“Seattle Expands its Leadership on Green Infrastructure, But Where is the EPA?,” asks Karen Hobbs
Roofs to Rivers II
“I’m in Seattle today and, as always, am struck by the natural beauty that surrounds this city. It’s easy to feel inspired at almost every turn,” wrote Karen Hobbs, Senior Policy Analyst with the Natural Resources Defense Council (NRDC), in her blog posted on November 3, 2013.
“It’s also easy to be inspired by how the city continues to embrace the use of green infrastructure to better manage its stormwater and protect Puget Sound, Lake Washington and the rivers and streams that feed into those iconic waterbodies.”
“Today, NRDC released an update to our 2011 report Rooftops to Rivers II, which shows how, in just two short years, cities like Seattle (along with Washington, DC, Milwaukee, Tucson and 16 others) have expanded their use of green infrastructure strategies, recognizing it as a cost-effective approach that provides multiple benefits. I wish I could report that this local innovation and action is being matched at the federal level, but more on that later in this post.”
How Seattle is providing leadership
“So, what’s happening in Seattle? In March 2013, Seattle Mayor McGinn signed an executive order directing city agencies to develop a community-wide green stormwater infrastructure (GSI) plan with the goal of managing 700 million gallons of stormwater runoff annually with green infrastructure by 2025. That goal was endorsed by the Seattle City Council, which, in July, passed its own resolution establishing that ‘green stormwater infrastructure is a critical aspect of a sustainable drainage system’ and adopting a policy to ‘rely on GSI for stormwater management wherever technically feasible and aligned with urban development priorities’.”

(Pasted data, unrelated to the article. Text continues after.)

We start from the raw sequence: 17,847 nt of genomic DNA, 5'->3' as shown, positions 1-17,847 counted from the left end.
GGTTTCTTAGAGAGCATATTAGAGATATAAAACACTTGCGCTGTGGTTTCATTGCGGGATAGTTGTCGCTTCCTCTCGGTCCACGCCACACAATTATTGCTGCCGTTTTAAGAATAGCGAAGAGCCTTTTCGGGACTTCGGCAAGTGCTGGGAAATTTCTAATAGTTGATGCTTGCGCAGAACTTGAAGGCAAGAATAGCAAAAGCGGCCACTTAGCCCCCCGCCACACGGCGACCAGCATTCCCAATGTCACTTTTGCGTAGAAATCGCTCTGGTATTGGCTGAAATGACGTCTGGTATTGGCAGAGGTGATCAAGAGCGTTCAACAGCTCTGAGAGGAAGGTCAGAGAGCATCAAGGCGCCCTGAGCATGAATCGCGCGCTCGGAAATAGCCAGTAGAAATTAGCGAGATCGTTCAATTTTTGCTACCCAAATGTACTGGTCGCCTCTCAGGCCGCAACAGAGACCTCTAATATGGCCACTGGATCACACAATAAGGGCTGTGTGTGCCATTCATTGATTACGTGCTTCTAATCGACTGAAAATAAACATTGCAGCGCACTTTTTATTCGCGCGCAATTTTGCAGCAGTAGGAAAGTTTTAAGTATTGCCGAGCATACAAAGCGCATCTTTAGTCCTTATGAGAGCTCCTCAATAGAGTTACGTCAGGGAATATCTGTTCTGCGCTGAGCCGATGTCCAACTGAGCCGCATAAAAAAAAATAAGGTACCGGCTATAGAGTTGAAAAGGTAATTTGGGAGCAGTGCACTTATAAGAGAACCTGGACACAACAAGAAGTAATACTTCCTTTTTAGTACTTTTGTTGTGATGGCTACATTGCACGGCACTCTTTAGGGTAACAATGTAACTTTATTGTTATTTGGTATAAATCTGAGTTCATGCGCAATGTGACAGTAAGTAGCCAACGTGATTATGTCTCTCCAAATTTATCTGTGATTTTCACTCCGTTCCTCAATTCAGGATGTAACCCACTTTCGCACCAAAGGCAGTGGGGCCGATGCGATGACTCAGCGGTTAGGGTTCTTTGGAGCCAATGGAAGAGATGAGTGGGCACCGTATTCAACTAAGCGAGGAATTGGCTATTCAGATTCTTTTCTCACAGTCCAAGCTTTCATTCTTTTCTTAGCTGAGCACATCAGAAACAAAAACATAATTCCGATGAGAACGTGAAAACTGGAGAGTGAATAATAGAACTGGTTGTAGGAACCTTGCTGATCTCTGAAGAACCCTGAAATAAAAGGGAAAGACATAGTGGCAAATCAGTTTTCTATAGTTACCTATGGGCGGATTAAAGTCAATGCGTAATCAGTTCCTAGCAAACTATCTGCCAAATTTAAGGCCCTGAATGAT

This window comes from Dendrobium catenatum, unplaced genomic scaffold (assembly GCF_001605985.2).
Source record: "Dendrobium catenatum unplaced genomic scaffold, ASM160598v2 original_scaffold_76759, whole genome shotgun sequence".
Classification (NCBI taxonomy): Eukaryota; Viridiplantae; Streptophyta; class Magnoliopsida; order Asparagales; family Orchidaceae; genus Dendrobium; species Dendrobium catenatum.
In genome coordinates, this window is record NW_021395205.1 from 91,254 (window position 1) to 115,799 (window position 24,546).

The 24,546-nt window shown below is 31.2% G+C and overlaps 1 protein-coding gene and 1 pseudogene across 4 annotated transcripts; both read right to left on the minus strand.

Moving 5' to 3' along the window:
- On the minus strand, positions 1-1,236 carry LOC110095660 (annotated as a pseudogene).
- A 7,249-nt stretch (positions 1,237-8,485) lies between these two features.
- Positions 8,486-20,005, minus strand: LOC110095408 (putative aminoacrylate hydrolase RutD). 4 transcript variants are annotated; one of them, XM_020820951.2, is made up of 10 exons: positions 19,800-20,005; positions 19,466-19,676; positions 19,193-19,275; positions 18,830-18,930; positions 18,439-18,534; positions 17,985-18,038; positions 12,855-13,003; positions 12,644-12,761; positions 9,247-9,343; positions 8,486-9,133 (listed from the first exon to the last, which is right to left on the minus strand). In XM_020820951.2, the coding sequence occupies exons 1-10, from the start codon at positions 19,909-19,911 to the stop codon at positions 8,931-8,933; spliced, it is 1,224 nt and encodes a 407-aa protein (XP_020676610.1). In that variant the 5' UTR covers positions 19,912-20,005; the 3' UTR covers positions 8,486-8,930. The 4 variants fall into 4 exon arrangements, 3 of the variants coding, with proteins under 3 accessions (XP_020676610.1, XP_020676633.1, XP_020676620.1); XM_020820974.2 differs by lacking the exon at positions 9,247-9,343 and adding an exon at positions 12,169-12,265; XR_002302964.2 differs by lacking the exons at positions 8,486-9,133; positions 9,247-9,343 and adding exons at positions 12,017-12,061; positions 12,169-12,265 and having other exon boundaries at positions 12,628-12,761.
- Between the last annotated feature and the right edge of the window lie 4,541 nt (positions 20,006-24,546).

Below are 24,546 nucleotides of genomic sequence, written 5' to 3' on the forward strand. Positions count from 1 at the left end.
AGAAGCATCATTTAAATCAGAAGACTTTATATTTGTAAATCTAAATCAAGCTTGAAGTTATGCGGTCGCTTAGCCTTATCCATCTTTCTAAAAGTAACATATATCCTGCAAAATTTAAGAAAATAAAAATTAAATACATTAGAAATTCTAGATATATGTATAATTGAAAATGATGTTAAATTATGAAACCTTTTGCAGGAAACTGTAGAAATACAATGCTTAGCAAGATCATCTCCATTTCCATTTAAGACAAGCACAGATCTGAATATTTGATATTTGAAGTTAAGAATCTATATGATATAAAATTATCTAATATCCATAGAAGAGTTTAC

“A number of city agencies, led by the Office of Sustainability and Environment, are now working together to figure out how to implement the visions laid out by the mayor and city council. They’re looking at strategies to better manage stormwater using the public right-of-way, ensuring that development codes support broader green infrastructure deployment and doing economic analyses to measure both public and private benefits of these strategies.”
“It’s exciting and important work – and exactly the type of leadership you’d hope the federal agencies would show nationally. EPA is most notably absent — the agency has missed multiple deadines to propose new rules to curb stormwater runoff that would incorporate the learnings from cities like Seattle. EPA certainly recognizes the value of green infrastructure, which helps stop runoff pollution by capturing rainwater and either storing it for use or letting it filter back into the ground, replenishing vegetation and groundwater supplies. In fact, EPA just released a series of case studies analyzing the economic benefits of green infrastructure strategies, which includes Seattle.”
“It’s well past time for EPA to better support the green infrastructure work in Seattle and other cities and issue new standards that will allow communities across the country to enjoy the benefits of green infrastructure and clean water,” concluded Karen Hobbs.